That's about it really.  Change your money out there and only Sterling cash is accepted in most banks, though cash machines are much more available than last year.  Traveller's cheques were not good news.  Take an international driving licence.  We were stopped twice and the IDL did the trick both times.  Pay the man who looks after your car when its parked on the street at night.  Take sweets or pens for the children you will meet everywhere and buy a packet of cigarettes for the kind men who talk to you while you are scoping or taking photos.  For most part they mean well.

For reference, I would recommend two of  the Dave Gosney Guides, "Finding Birds in Morocco - The Deserts" & "Finding Birds in Southern Morocco" and "The Birdwatchers Guide to Morocco" by Patrick & Fedora Bergier.


Well what a great post for us. Many thanks Chris.  Great images and story and very useful planning information too.


Wednesday 26 May 2010

Lets Talk-Plans

I like to plan ahead-way ahead and have projects that i can work on over long periods, Last year we had lots of butterflies in and around the garden so i went and purchased some Buddleia or butterfly bushes and put them in the garden ready for this year, they are very colourful when they bloom and as the name inplies they attract butterflies of all kinds, When i was shooting the oppusums earlier this year i had lots of time to think whilst sitting in the hide and i thought that images of Opposum and fox would also look nice under the Buddleia bush so i have started to bait around them and i have already seen the fox eating the small bits of dog food, Although the bush hasnt bloomed yet i will soon be putting the hide up and taking some test shots so that when the time is right the animals will be relaxed with the flashguns, The butterflies have started to arrive and last week i managed a few images although the swallowtails were a bit scruffy, Hopefully it will be a good year for butterflies and bugs, I watched a couple of hummingbirds around the garden feeders last year and they should be here any time soon so a feeder has already gone up and i really hope to get some high speed flash in over the next couple of months, I will soon set up a test rig so that when the hummers are ready so am i, Foward planning is very important if you want good consistent results,
The Carolina Nature Photographer Association Exhibition starts next week at the Holly Springs Convention Centre and as i mentioned before i have 3 images in the exhibit, The images look great framed and i have decided to have my own exhibition in the near future, I ordered some 'mats' last week for the frames and they arrived to day and as soon as i sort where and when, i can get the frames and images printed, Its something i have always wanted to do and this year it will happen
The later part of the year is already starting to look busy with a trip to California for sea otters etc and the Smokey Mountains for the fall colours, Straight after Xmas i am back to the Outer Banks and New Jersey for winter birds then Florida for Manatees before going to Japan in Feb 2011 so a tonne of planning and research to make all the trips successful
The more that you plan the more successful that you will be in your photography especially if you have a long term project a head of you


Tuesday 25 May 2010

Canon 5D2 frimware update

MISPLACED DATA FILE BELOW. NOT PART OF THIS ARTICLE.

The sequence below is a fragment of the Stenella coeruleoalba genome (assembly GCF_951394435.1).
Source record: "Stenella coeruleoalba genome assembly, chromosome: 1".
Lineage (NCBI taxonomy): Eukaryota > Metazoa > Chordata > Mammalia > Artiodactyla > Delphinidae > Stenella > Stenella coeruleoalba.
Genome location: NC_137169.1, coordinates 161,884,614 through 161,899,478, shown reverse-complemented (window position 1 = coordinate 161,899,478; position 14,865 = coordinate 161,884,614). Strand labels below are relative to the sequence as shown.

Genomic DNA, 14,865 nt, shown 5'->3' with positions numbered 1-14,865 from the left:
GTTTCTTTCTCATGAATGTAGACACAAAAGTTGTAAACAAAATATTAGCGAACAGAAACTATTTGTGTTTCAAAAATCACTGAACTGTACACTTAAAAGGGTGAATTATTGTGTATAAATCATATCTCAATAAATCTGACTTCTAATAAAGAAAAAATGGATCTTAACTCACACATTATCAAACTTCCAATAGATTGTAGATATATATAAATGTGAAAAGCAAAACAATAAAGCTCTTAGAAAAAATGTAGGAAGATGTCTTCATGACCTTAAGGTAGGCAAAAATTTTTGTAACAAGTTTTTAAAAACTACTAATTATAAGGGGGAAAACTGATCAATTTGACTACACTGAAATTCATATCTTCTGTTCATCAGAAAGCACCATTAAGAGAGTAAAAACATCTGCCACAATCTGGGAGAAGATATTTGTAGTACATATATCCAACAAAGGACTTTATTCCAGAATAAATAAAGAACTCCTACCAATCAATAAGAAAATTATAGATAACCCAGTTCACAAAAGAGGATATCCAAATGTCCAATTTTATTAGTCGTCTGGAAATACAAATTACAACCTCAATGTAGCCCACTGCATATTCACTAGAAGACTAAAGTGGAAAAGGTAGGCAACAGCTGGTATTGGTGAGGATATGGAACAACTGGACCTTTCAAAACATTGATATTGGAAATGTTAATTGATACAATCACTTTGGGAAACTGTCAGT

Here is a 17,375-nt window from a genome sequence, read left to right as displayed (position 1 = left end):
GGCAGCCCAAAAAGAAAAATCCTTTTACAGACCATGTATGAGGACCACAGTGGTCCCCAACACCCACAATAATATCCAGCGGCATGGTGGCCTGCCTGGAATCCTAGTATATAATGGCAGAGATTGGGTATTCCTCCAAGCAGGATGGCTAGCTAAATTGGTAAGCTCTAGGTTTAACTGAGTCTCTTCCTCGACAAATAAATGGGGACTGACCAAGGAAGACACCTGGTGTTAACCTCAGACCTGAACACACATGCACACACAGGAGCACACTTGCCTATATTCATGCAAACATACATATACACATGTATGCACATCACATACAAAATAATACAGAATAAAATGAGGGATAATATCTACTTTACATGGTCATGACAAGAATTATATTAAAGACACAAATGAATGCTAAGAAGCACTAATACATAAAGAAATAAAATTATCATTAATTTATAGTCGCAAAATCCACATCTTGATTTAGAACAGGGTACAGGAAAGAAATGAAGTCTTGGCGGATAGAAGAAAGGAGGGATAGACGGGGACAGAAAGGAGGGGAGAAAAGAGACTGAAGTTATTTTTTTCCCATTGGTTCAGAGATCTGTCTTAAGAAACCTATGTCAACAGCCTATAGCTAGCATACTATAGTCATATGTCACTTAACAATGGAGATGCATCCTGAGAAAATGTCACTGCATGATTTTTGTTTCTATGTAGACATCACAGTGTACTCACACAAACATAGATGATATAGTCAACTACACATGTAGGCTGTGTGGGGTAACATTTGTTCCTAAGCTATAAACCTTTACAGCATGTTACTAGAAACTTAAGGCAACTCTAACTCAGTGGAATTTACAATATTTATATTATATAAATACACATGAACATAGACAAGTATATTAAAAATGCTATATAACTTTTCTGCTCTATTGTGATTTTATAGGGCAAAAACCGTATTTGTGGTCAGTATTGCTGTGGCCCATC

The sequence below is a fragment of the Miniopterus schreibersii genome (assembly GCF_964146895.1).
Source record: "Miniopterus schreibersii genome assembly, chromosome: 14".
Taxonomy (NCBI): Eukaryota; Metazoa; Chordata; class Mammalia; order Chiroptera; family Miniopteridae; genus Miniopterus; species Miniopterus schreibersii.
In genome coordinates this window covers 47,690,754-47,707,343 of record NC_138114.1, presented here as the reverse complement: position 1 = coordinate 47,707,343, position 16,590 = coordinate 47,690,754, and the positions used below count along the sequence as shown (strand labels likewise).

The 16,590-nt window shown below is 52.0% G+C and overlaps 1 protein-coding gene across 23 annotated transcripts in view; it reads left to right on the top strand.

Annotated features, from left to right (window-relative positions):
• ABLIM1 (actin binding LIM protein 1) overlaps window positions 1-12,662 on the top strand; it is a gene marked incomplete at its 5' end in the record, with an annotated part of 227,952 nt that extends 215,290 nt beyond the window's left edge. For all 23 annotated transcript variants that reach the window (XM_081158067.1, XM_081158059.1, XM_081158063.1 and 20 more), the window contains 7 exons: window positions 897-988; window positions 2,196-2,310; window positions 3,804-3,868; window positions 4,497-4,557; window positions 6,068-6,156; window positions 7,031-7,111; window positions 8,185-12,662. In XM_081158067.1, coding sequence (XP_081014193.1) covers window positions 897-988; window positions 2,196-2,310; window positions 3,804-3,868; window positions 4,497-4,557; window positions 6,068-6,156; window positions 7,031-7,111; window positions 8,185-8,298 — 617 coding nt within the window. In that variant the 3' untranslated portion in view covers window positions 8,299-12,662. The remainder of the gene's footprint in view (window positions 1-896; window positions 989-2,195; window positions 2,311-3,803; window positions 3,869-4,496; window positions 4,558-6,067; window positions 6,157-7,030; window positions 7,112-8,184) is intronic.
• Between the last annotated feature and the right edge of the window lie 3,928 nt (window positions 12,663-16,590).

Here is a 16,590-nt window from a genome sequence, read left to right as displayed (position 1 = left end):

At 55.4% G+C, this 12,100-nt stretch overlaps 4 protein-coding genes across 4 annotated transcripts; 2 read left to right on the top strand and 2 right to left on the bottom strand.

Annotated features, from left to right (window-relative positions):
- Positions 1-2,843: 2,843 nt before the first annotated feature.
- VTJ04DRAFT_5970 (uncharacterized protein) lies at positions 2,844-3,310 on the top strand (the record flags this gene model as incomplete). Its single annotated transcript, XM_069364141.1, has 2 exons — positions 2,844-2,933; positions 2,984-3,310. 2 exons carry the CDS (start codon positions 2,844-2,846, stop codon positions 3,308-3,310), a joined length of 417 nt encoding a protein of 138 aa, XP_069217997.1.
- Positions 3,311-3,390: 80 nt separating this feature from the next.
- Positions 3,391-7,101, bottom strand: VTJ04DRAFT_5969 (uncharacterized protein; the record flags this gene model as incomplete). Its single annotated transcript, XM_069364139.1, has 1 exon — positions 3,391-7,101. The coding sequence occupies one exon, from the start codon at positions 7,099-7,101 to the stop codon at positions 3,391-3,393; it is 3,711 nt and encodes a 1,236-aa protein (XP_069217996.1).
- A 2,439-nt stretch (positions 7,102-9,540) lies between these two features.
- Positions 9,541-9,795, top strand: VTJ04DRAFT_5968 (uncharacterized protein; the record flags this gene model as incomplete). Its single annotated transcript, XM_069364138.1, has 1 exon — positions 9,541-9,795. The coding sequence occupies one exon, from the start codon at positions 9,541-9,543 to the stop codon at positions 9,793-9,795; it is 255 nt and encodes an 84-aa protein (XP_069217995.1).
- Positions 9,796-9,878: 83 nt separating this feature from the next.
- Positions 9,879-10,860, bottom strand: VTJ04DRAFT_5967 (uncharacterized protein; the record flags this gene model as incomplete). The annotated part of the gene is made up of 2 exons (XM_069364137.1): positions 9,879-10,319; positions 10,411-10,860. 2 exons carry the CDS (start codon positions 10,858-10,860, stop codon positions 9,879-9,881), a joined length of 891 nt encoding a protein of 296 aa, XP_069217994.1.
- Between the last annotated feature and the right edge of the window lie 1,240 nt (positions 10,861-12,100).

See Here

Site Research and Trip Preparation

Following on from my Spring Cleaning post a few days ago, another thing that I like to do is to make sure I understand where I am going, waht might be around, when is the bets time to go etc.

Now you can be really lazy, as I have many others do on forums and ask where to go and find out from others hard work or you can pay somebody to take you there and do everything for you except press the shutter button.

However, there is so much that you can do for yourself ahead of your trip to get yourself armed with all the knowledge you need by your own leg work.

Firstly maps.  Get good quality maps and here in the UK, we are blessed with fantastic quality maps from The Ordnance Survey.  I like to use the 1:25000 series which give excellent detail.

The next purchase is the from the 'Where to Watch' range of books  This is a great series of books that cover much of the globe now, and here in the UK, the series is down to local and regional level, so you can get all the information you need.  A quick check on Amazon UK revealed a total of 171 links

These books and maps are vital when in teh field when you are far way from the internet or broadband signal.  I will keep mine n the car on trips to mull over when in tea shops considering the next part of the trip.

Online resources are massive, of course, and make an important part of the pre-planning.  A simple google of the area you are going to will yield all sorts of valuable information, even if you are going to areas that you think you already know well.

Happy planning


Monday 24 May 2010

Manual Flash

Using flash for fill or main lighting is one of the main questions that i get asked, Its probably one of the biggest fears for photographers and least understood of all the photography techniques, I find the Nikon flash very accurate and consistent and use the ETTL mode most of the time, However if you are a constant distance from your subject and want consistent exposures its best to set the camera and flash in Manual mode and then all your exposures will be the same saving some considerable time in processing, Here is how i set up to use flash in manual mode as a fill light, Firstly take an test shot without flash and once you have adjusted to get a good histogram turn your flash on, Make a note of your subject distance by looking at the distance guide on the lens barrel, Here i set up and my subject distance was 10m so i turned the flash down to that setting, You can see here on my SB900 it reads 9.8m which is close enough, This will give me full flash which is the equivalent of 0 in compensation, Now if i want to get -1 i turn the distance on the flash down until it reads 5m and if i want -2 i turn it down to 2.5m, As i say its best used for a subject at a constant distance, If your subject is moving then i prefer my flash set at ETTL and compensated as needed